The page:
Leroy's son, Elliott White Springs, joined the company in 1919 after distinguished service as an aviator in World War I. According to the younger Springs's biographer, Burke Davis, Leroy Springs ordered Elliott to learn the business without pay. It took Elliott Springs a while to settle into the business; several times he quit and came back. In these early years, Elliott Springs was more interested in both writing—his best-known work is War Birds: Diary of an Unknown Aviator —and social life than in textile manufacturing.
Leroy Springs seemed to lose interest in the business himself during the 1920s. He ran up debt and let the equipment run down; he also speculated in the stock market. In 1928 a disgruntled cotton buyer shot Leroy Springs in the head on a street in Charlotte, North Carolina. Springs recovered physically, but became emotionally withdrawn. Shortly before Leroy Springs's death in 1931, Elliott Springs took over management of the company.
At this time, the family's textile operations consisted of six plants with 5,000 employees. Elliott Springs—until then considered a playboy and a dilettante—led a dramatic revitalization of the business, which was suffering from the Great Depression as well as from Leroy Springs's neglect. He negotiated with creditors to save the mills from foreclosure, went without salary for a period, and bought used but useful machinery at bargain prices to upgrade operations. In the fall of 1933, he bought a former J.P. Stevens plant in Chester, South Carolina. Also in 1933, Springs consolidated the various mill properties into a single company, Springs Cotton Mills.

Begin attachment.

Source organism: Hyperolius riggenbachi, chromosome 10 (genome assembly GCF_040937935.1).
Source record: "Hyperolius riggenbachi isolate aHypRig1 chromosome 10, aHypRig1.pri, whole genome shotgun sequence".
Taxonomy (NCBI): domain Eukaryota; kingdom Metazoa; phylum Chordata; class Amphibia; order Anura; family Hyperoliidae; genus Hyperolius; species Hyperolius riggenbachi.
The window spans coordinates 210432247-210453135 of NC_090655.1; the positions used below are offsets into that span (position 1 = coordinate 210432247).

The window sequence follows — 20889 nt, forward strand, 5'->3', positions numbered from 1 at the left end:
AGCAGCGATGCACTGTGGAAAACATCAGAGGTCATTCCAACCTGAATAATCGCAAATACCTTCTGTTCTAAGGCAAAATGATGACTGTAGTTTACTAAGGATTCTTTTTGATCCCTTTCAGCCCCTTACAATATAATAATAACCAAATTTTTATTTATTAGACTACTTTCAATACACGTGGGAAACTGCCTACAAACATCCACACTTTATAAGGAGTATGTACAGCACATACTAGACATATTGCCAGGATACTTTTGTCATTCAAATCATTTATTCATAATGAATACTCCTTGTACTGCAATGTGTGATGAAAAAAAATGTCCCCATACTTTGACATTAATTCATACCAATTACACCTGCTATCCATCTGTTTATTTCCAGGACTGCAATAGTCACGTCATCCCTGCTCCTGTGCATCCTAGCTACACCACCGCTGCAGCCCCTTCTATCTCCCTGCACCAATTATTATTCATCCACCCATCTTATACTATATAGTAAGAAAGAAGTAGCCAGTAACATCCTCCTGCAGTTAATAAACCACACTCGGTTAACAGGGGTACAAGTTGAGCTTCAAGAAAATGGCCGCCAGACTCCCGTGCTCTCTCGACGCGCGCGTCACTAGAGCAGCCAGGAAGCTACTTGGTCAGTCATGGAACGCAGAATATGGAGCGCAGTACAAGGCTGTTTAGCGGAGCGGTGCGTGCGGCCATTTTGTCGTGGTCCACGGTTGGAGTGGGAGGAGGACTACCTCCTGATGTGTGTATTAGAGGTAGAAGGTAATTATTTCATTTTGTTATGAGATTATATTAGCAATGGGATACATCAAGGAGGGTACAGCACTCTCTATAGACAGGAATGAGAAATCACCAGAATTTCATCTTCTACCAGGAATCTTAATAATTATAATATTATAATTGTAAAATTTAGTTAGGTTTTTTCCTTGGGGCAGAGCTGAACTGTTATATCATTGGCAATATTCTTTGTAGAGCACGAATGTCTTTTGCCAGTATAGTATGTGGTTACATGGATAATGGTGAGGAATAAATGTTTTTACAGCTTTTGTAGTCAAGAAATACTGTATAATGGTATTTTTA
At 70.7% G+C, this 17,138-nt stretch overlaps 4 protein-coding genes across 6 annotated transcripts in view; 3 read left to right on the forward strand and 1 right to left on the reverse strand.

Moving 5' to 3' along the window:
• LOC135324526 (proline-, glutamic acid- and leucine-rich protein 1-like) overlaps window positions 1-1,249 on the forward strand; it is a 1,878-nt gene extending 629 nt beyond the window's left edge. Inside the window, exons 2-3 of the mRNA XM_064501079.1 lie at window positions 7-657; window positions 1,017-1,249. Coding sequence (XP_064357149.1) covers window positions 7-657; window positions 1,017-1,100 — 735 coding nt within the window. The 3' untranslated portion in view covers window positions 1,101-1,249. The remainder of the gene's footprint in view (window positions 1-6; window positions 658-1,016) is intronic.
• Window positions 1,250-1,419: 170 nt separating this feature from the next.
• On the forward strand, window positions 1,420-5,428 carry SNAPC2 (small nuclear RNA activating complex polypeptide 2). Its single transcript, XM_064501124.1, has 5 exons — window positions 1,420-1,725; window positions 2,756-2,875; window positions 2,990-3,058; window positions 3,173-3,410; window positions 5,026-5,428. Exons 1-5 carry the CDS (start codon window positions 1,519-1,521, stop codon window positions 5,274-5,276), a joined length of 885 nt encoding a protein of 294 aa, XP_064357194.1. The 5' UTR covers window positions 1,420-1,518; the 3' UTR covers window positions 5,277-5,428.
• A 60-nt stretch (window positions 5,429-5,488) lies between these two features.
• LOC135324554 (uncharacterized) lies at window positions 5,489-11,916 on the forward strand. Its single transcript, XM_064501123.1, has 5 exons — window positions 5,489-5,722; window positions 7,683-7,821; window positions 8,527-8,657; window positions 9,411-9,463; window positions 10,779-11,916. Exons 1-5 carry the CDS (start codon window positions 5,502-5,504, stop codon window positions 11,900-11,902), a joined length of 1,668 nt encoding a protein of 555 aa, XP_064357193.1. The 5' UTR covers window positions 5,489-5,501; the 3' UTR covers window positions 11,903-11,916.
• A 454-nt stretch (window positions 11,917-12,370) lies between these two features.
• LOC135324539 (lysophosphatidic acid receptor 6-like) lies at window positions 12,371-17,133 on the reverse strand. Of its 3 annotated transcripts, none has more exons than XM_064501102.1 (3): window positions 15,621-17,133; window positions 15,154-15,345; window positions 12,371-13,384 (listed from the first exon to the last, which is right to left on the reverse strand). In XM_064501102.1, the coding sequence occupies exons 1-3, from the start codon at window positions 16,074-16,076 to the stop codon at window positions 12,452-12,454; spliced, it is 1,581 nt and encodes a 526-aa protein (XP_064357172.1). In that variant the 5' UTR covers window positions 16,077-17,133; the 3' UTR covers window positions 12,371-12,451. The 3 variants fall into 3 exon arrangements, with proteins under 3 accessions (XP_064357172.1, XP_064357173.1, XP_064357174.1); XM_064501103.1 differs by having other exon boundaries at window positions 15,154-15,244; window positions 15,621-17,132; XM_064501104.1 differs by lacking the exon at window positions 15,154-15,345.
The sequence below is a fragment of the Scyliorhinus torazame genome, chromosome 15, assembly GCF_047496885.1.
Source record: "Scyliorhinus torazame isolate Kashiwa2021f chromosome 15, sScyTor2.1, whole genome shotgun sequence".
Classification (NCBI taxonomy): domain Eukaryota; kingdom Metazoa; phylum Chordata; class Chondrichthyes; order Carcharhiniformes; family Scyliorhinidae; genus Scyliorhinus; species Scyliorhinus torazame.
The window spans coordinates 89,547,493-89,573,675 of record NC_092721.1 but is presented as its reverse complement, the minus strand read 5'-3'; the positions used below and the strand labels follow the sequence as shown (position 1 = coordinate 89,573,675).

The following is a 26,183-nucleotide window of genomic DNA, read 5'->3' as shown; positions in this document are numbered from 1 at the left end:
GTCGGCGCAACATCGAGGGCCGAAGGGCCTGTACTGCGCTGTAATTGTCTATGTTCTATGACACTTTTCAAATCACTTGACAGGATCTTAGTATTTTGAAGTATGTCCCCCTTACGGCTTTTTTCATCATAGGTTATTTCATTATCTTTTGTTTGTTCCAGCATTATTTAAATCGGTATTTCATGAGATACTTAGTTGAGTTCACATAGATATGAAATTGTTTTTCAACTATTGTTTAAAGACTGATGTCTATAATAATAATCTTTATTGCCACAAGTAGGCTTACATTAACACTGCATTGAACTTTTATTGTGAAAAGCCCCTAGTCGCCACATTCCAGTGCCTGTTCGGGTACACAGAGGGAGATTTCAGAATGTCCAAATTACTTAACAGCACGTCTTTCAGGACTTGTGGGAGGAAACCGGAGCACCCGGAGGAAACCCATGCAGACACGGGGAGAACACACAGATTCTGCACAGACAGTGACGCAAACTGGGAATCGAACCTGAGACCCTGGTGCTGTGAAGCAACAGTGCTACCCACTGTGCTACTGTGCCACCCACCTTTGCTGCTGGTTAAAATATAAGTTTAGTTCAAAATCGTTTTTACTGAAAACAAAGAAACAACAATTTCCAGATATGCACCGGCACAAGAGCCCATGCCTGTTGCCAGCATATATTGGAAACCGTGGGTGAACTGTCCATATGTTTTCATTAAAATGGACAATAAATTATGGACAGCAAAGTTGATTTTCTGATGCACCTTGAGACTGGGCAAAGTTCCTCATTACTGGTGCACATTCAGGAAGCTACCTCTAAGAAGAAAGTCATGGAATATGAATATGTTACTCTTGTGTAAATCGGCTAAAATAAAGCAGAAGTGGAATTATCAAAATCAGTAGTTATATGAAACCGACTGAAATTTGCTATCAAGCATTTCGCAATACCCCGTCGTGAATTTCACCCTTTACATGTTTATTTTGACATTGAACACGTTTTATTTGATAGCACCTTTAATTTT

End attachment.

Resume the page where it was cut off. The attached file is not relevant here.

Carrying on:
In 1934 the United Textile Workers of America attempted to organize workers at the Springs mills. Elliott Springs allowed the union to address the workers at a company-owned baseball field in Chester. After the organizers had spoken, Springs mounted the platform and told the workers that if they went on strike, he would close the plants and take his family to Europe. The workers later voted unanimously against union representation.
During the 1930s the Springs facilities had been expanded and modernized, despite the Depression. With the arrival of World War II, Elliott Springs turned over the company's entire production capacity to the military. Early in 1942 the company began manufacturing fabrics for a variety of military uses, including uniforms, tents, gas masks, and gun covers. All the Springs plants won awards from the U.S. Army and Navy for superior production.